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February 18, 2002 | 1510 IST
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RBI retains voting cap for foreign investors

The Reserve Bank of India has retained the ceiling on foreign investors' voting rights in private banks at 10 per cent of total voting shares despite more than doubling the limit on foreign direct investment.

The RBI on Saturday raised the ceiling on foreign direct investment in private banks to 49 per cent from 20 per cent, but limited the extent of management control by retaining the cap on voting rights.

"No person holding shares shall exercise voting rights on poll in excess of ten percent of total voting rights of all shareholders," said the guidelines posted on the central bank Web site,, at the weekend, referring to the voting rights of foreign investors.

The ceiling may deter global banking giants from making acquisitions, analysts said.

"Management control will be a key issue, and foreign banks are likely to be a bit cautious," said Puneet Srivastava, banking analyst at Enam Securities.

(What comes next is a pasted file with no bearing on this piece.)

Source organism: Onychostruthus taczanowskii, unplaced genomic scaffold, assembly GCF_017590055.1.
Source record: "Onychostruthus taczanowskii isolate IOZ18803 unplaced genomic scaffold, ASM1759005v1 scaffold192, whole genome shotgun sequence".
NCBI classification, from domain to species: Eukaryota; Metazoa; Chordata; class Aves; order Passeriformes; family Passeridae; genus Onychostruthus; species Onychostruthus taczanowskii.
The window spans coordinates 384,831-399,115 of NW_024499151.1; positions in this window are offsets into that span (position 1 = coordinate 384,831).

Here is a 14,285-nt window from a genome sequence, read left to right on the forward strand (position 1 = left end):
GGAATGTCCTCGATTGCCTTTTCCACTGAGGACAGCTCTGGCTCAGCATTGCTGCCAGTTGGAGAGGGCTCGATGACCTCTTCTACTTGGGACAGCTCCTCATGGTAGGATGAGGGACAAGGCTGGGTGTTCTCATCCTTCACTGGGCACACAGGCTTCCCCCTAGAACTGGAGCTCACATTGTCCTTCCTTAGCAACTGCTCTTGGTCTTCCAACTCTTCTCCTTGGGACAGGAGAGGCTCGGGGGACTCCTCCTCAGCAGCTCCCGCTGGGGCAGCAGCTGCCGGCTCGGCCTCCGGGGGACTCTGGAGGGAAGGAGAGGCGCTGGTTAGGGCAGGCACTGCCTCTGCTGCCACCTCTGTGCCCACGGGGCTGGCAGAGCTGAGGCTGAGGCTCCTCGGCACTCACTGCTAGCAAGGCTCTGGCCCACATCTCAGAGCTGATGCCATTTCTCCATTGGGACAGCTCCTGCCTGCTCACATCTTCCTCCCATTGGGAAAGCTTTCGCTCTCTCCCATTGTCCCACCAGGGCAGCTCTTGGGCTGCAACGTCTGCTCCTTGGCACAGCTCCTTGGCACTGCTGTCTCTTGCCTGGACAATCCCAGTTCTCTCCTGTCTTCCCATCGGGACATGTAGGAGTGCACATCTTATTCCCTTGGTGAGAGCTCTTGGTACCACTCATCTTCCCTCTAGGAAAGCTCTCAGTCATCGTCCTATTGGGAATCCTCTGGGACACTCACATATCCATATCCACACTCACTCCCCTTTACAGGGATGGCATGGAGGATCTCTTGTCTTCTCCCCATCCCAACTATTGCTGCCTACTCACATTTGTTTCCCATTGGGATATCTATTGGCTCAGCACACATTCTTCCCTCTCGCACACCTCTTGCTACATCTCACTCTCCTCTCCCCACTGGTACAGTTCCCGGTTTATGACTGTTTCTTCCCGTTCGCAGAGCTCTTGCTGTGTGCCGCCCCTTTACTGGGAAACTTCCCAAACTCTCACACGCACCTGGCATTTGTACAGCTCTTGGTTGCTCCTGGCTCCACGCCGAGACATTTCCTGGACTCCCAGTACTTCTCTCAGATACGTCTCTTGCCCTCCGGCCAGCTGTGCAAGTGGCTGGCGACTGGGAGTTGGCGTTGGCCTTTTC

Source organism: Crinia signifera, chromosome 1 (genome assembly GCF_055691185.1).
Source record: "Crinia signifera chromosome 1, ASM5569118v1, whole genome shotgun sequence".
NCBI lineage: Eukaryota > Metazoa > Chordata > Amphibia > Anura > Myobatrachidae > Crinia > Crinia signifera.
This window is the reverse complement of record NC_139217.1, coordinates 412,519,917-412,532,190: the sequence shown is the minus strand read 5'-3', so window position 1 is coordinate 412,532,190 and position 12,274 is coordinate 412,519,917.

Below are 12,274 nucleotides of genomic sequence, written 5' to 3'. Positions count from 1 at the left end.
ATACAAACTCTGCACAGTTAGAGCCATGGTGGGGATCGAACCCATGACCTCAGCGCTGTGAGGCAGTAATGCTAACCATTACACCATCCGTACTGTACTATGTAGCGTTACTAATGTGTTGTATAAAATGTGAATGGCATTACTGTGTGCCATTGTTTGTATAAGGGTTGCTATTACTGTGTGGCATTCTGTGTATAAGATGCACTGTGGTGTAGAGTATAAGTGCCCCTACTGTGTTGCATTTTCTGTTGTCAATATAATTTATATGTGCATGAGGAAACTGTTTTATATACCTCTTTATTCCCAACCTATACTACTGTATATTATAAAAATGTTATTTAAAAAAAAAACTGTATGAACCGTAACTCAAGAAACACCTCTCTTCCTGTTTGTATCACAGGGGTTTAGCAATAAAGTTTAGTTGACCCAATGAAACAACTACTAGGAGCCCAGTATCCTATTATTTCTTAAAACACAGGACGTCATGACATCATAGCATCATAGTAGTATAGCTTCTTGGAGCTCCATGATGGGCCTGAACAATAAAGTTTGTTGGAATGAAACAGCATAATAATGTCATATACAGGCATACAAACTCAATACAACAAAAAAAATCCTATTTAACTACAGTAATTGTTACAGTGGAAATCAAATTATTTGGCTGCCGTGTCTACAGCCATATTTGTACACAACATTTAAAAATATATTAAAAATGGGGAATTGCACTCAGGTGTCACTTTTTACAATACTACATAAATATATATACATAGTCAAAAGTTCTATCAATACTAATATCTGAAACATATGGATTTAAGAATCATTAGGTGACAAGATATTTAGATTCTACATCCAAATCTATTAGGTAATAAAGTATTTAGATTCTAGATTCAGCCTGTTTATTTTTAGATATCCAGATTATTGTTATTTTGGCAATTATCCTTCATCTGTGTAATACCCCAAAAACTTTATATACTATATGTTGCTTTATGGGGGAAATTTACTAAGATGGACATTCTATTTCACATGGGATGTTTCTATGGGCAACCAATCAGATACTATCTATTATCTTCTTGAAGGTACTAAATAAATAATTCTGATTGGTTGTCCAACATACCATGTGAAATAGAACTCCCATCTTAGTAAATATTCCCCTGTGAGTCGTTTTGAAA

But shares of private Indian banks leapt by as much as 10 to 20 per cent in early deals on Monday after the central bank announcement of the increase in the FDI limit, which analysts said could prove to be a lifeline for some banks.

Banking stocks had already risen sharply the previous two weeks on speculation that the government would make this announcement in its Union Budget on February 28.

Private Vysya Bank, in which Dutch group ING's Bank Brussels Lambert holds a 20 per cent stake, rose by the maximum permissible 20 per cent to Rs 229.70 but retraced to Rs 215 in early afternoon deals.

ICICI Bank, India's largest private bank, surged 9.99 per cent to Rs 139.75 in early trade but later retraced to quote at Rs 131.50.

Other private banks such as Centurion Bank, IndusInd Bank, Global Trust Bank, South Indian Bank and Karur Vysya Bank also jumped in early trade.

The Rediff Budget Special
Run-Up To The Budget

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